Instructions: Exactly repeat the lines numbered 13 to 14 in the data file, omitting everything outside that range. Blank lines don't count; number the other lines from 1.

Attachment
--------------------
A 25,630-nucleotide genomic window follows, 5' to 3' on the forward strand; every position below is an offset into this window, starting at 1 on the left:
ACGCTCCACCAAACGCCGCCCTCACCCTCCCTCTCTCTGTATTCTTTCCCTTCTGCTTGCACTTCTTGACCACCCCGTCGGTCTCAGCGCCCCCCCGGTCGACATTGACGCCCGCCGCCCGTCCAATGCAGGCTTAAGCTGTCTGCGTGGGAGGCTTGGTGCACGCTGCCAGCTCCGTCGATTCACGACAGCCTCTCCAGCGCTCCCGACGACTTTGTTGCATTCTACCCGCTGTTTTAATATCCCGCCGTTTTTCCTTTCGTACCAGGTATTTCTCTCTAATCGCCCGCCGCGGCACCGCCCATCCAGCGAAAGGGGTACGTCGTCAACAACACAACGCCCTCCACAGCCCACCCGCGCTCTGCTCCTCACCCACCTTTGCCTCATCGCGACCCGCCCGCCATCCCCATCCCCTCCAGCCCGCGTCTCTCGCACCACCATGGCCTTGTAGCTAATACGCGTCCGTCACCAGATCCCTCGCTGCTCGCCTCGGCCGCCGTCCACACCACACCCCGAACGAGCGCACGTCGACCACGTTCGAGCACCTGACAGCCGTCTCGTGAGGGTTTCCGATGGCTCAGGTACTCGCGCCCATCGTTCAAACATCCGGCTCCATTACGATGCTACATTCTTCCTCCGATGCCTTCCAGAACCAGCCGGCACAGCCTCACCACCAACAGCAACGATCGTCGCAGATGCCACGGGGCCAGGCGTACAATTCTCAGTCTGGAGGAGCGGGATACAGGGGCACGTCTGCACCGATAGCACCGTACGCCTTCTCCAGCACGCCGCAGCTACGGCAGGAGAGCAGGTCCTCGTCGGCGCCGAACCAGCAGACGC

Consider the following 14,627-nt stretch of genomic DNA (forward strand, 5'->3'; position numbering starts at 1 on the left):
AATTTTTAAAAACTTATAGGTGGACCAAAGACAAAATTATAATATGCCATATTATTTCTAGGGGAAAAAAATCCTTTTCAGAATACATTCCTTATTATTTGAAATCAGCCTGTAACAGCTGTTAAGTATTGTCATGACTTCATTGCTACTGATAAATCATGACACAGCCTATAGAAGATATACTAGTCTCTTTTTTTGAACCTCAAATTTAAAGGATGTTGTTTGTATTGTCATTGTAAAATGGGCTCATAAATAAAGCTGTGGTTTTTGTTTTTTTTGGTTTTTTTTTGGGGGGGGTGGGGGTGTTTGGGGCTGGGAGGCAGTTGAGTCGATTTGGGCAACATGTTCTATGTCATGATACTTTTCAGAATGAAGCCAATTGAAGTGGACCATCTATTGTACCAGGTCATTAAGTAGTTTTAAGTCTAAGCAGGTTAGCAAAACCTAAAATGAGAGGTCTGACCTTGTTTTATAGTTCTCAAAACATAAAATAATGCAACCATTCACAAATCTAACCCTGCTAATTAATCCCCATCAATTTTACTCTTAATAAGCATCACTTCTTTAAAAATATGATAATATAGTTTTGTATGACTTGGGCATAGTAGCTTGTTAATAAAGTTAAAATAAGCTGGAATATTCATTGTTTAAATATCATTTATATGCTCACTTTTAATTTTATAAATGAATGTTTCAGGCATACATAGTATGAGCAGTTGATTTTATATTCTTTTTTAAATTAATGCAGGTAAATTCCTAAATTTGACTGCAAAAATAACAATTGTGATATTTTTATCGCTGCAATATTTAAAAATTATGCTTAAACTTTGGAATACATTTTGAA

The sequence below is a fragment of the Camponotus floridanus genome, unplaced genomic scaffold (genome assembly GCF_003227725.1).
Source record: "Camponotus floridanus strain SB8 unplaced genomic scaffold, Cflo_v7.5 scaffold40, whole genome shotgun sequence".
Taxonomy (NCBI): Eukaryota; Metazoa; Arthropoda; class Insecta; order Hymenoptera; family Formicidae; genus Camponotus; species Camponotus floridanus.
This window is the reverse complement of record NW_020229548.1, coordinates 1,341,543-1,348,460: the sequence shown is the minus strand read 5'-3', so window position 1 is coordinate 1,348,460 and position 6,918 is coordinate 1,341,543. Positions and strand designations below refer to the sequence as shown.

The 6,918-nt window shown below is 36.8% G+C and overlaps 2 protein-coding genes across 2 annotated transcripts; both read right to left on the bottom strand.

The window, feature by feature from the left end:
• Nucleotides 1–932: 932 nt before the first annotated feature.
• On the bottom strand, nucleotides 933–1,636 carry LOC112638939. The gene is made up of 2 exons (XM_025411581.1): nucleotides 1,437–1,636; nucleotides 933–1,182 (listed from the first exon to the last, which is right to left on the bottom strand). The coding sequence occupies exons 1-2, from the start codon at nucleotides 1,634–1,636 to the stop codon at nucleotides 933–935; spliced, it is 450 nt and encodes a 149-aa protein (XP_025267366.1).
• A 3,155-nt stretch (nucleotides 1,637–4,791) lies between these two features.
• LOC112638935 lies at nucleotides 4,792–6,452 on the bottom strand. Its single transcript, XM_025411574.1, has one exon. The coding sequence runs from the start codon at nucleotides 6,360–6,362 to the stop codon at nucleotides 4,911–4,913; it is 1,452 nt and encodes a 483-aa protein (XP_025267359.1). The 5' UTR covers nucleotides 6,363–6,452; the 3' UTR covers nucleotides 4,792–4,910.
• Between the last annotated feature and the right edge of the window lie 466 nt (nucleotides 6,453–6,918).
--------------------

• A 3,155-nt stretch (nucleotides 1,637–4,791) lies between these two features.
• LOC112638935 lies at nucleotides 4,792–6,452 on the bottom strand. Its single transcript, XM_025411574.1, has one exon. The coding sequence runs from the start codon at nucleotides 6,360–6,362 to the stop codon at nucleotides 4,911–4,913; it is 1,452 nt and encodes a 483-aa protein (XP_025267359.1). The 5' UTR covers nucleotides 6,363–6,452; the 3' UTR covers nucleotides 4,792–4,910.